The STE accounts for all these facts in a simple model. The four base frequencies are maintained in resilient equilibria in the site by the recurrent forward and backward mutation and selection dynamic process. The resilient equilibrium given by selection and mutation (see Table of the Appendix 1) cannot be altered by drift that is responsible for differences due to sampling; but if sampling produces a situation far from this equilibrium, the resilience of the system will return it to the equilibrium frequencies. For negative S>>m, the frequency of the positively selected base at equilibrium is, in an approximate linear solution, (1-m/s), a result demonstrated from the early development of the STE, and the frequency of the other three bases is m/s. This accounts for the 98% monomorphic sites and for the 2% of polymorphic sites. As S approaches m the negatively selected bases increase their frequencies. If m = 10-6 and S is 10-5, the least frequent bases are found with frequency near 0.1. Lower Ss need the quadratic solution (Appendix 1). Thus if f0 is large, the expected fraction of polymorphic sites is large; if (1-f0) is large life is impossible. The STE solves all these problems; it proposes that the genomes in a population or taxon are maintained in coordinated resilient equilibrium of the four bases at all the sites in the particular environment where this population lives. The most frequent base is found with probability (1-m) and the least frequent with probability (m). For the STE the availability of the four bases at any site, maintained in a resilient mutation-selection dynamics, confers the maximum possibility of adaptation to genome or environment changes. No base is fixed or lost forever, all the bases are needed for adaptation; the loss of only one of them is the loss of 1/4 of the availability for adaptation. There is always at least one base positively selected at each site. This offers the maximum possible adaptive spectrum (4K possibilities, K is the number of the genome nucleotide sites) of the population or taxon for genome or environmental changes. This co-adaptive collection of resilient equilibria of the four base frequencies in genome sites is the present molecular version of the adaptive peaks that Prof. Wright proposed (Wright, 1932, 1969, 1988) in the adaptive landscape of demes or taxa living in an environment. This picture is antithetical with that of mutants fixated by random fluctuations (drift) or maintained in the site by purifying selection that gets rid off "impure" bases and leaves the neutral "pure" base as the only base in the site. 98% monomorphic sites for any species refute conclusively the NTE and the N-NTE.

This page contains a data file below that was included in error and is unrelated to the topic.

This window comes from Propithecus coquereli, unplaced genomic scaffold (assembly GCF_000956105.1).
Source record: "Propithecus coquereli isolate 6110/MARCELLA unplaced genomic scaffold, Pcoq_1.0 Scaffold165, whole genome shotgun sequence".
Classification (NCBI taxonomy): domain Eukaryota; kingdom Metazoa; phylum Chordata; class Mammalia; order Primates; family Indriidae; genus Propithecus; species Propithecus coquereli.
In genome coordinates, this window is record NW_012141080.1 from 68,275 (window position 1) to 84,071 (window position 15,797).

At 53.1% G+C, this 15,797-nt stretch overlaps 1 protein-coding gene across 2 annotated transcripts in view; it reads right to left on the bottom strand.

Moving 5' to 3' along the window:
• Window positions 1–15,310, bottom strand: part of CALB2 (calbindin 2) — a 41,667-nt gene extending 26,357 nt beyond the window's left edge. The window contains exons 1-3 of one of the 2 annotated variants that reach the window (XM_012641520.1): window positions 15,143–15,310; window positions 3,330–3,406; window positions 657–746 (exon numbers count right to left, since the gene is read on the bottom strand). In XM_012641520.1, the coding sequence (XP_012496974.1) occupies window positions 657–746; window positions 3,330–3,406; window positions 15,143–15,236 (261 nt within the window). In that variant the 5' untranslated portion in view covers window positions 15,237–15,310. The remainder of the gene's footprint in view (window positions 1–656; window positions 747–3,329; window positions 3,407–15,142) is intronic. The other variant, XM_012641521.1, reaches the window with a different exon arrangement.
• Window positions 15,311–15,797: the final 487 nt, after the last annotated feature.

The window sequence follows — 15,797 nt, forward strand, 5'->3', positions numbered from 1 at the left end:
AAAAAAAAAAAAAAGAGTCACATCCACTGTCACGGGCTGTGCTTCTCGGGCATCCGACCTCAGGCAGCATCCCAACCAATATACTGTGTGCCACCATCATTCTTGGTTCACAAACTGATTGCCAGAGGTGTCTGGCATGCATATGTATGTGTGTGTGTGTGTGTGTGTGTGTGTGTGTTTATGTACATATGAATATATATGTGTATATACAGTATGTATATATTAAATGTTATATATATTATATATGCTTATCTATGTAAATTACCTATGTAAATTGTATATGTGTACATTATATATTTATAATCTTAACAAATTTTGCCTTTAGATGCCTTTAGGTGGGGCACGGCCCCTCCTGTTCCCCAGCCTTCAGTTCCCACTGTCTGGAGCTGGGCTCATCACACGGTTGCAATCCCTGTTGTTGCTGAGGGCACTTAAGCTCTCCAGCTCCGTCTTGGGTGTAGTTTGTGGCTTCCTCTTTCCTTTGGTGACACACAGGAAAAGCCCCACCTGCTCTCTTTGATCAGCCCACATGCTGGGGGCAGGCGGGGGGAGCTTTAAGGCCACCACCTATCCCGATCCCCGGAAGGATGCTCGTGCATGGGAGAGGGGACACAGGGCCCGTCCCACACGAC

Refuting the random expectancy of the frequency of bases in a site.

As we showed, if the four bases are selectively equivalent their expected frequency at any site is ¼ A, ¼ T, ¼ G and ¼ C. If the mutation rates among bases are different the expectancy of base frequencies is not A but that given by the mutation matrix among bases (Nei, 1987; Sueoka, 1995; Valenzuela, 1997; Li, 1997). Neither the A nor the mutation matrix expected polymorphisms have ever been found, monomorphism of sites is the rule. Moreover, the observed polymorphisms of bases at polymorphic sites are neither A nor that of mutation matrix, and regardless the actual number of bases in the sites, their frequencies are not randomly distributed (Valenzuela et al., 2010). A sample of 1000 individuals of a bacterium species ubiquitously distributed in the Pacific Ocean, taking one bacterium every 50 kilometers to avoid reproductive relatedness, should present, according to the NTE and N-NTE, a definite polymorphism of the four bases with frequencies over 0.1 for each of them. This has never been found.